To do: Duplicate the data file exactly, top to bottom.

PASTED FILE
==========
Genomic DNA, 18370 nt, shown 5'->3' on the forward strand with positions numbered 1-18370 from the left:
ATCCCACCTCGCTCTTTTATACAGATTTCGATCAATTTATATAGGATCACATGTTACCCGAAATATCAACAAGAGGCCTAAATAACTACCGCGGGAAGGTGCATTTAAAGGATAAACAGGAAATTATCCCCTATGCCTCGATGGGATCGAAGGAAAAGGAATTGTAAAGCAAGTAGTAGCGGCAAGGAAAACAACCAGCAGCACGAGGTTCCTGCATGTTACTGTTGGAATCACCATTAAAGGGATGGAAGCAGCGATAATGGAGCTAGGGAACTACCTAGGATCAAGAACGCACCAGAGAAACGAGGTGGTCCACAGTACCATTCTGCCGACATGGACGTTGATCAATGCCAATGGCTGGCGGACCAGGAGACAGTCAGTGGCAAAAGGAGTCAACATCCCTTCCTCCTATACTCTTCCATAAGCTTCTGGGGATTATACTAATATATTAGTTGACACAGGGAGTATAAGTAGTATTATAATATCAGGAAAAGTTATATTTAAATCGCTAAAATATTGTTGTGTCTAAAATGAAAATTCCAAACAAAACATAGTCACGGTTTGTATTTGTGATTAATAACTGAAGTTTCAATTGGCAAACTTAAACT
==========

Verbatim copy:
Genomic DNA, 18370 nt, shown 5'->3' on the forward strand with positions numbered 1-18370 from the left:
ATCCCACCTCGCTCTTTTATACAGATTTCGATCAATTTATATAGGATCACATGTTACCCGAAATATCAACAAGAGGCCTAAATAACTACCGCGGGAAGGTGCATTTAAAGGATAAACAGGAAATTATCCCCTATGCCTCGATGGGATCGAAGGAAAAGGAATTGTAAAGCAAGTAGTAGCGGCAAGGAAAACAACCAGCAGCACGAGGTTCCTGCATGTTACTGTTGGAATCACCATTAAAGGGATGGAAGCAGCGATAATGGAGCTAGGGAACTACCTAGGATCAAGAACGCACCAGAGAAACGAGGTGGTCCACAGTACCATTCTGCCGACATGGACGTTGATCAATGCCAATGGCTGGCGGACCAGGAGACAGTCAGTGGCAAAAGGAGTCAACATCCCTTCCTCCTATACTCTTCCATAAGCTTCTGGGGATTATACTAATATATTAGTTGACACAGGGAGTATAAGTAGTATTATAATATCAGGAAAAGTTATATTTAAATCGCTAAAATATTGTTGTGTCTAAAATGAAAATTCCAAACAAAACATAGTCACGGTTTGTATTTGTGATTAATAACTGAAGTTTCAATTGGCAAACTTAAACT